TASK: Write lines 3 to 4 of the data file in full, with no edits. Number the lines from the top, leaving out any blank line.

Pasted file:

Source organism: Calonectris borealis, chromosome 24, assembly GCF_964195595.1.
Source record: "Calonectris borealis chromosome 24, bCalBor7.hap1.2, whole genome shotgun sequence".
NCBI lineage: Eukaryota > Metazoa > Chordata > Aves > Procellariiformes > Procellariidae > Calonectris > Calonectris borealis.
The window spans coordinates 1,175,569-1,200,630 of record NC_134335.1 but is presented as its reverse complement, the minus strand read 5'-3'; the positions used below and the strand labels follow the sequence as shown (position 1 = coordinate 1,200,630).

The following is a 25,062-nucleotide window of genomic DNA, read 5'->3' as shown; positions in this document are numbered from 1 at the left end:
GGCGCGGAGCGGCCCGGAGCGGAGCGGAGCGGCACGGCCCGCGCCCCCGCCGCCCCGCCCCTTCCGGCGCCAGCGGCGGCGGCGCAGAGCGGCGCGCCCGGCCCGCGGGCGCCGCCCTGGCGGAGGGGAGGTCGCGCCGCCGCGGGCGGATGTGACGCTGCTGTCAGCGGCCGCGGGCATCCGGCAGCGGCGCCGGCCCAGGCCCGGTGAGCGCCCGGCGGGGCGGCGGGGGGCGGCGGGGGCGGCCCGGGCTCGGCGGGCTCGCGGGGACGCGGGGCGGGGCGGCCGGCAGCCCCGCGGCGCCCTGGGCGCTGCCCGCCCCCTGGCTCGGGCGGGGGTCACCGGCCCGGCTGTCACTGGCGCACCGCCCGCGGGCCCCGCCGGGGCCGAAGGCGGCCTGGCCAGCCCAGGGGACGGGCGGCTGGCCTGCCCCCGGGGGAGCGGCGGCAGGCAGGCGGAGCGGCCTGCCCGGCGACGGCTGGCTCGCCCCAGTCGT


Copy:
NCBI lineage: Eukaryota > Metazoa > Chordata > Aves > Procellariiformes > Procellariidae > Calonectris > Calonectris borealis.
The window spans coordinates 1,175,569-1,200,630 of record NC_134335.1 but is presented as its reverse complement, the minus strand read 5'-3'; the positions used below and the strand labels follow the sequence as shown (position 1 = coordinate 1,200,630).